By Sheila Sarmiento
An immigration enforcement bill, allowing state and local law enforcement officers to function as a federal immigration officer, failed to reach the Senate on Wednesday.
According to the proposal sponsored by Rep. Glenn A. Donnelson (R-North Ogden), this bill would have made possible for the “local enforcement agency to enter into an agreement with the Secretary of Homeland Security to allow certain local enforcement officers to perform certain functions of a federal immigration officer.”
Donnelson remained optimistic on Wednesday that the bill would be approved, but it was one of the last ones of a long list of bills to be discussed that night.
The legislative session ended at midnight on Wednesday without time to debate or vote on the issue, which means Donnelson will have to wait until next year if he wants to introduced it again to the Senate.
“I was very opposed to it,” said Rep. Dave Litvack (D-Salt Lake City). “Local officers are not there to enforce immigration federal laws. It”s contrary of what we expect in our local level.”
Litvack said he voted and spoke against this bill because of the negative effects that this law would have brought to the undocumented community in Utah.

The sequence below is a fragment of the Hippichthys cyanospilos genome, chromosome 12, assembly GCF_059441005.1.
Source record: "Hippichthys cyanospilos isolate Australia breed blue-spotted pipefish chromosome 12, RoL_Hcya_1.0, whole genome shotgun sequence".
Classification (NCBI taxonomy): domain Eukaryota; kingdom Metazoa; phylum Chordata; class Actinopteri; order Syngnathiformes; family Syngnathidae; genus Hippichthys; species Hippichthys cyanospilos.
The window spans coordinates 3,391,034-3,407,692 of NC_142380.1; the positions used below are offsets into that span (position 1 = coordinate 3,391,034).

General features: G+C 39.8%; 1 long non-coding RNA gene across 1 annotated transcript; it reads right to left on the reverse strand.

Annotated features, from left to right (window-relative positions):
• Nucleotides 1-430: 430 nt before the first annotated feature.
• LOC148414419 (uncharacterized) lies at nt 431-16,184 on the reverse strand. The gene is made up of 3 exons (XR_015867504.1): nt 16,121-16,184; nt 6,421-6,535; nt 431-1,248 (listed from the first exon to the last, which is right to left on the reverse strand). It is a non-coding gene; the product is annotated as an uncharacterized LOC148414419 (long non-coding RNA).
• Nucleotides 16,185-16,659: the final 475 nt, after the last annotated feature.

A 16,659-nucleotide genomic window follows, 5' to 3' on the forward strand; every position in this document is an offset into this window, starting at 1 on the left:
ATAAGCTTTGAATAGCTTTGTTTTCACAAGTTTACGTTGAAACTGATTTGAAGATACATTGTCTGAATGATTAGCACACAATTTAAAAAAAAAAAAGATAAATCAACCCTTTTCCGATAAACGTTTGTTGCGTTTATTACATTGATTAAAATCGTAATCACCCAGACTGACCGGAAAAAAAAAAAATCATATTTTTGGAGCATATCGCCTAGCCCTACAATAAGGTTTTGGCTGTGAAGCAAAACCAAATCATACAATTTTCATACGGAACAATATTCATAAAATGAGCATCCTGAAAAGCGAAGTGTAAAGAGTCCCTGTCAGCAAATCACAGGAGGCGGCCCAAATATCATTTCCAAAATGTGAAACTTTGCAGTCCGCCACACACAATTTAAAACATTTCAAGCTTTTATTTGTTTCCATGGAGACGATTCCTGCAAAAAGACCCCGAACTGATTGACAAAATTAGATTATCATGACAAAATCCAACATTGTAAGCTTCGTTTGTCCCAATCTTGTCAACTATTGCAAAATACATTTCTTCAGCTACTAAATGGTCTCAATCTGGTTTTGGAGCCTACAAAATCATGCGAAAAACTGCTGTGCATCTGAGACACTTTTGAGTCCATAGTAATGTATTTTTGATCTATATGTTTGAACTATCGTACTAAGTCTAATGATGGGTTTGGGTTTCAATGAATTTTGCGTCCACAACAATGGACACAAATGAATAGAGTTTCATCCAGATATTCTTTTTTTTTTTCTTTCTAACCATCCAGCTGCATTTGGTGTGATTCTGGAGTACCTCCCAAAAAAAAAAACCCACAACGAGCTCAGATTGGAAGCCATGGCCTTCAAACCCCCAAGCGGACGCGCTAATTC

“They [local enforcement officers] have to have the trust of the community,” Litvack said. “Having our local officers acting as immigration officers would destroy that trust.”
An immigration enforcement bill has recently been approved in Arizona.
This new law will focus on the Phoenix area; the plan is for local authorities to combat border-related crimes such as drug and human smuggling.
Members of the Phoenix police and the Arizona Department of Public Safety who complete the Immigration and Customs Enforcement training will be able to act as federal officers in the next few weeks.
The purpose of the bill was to get the cooperation of local officers. However, under the law, local authorities could decide whether or not they wanted to participate in the program.
Tony Yapias, director of Proyecto Latino de Utah, said several local officers were not planning to participate on the immigration enforcement program even if the law had been approved.
“Our undocumented community can relax for the time being,” Yapias said in an e-mail interview. “Personally, I want to thank all the many Latinos, supporters and legislators on both Houses who made it possible to keep these bills from getting voted.”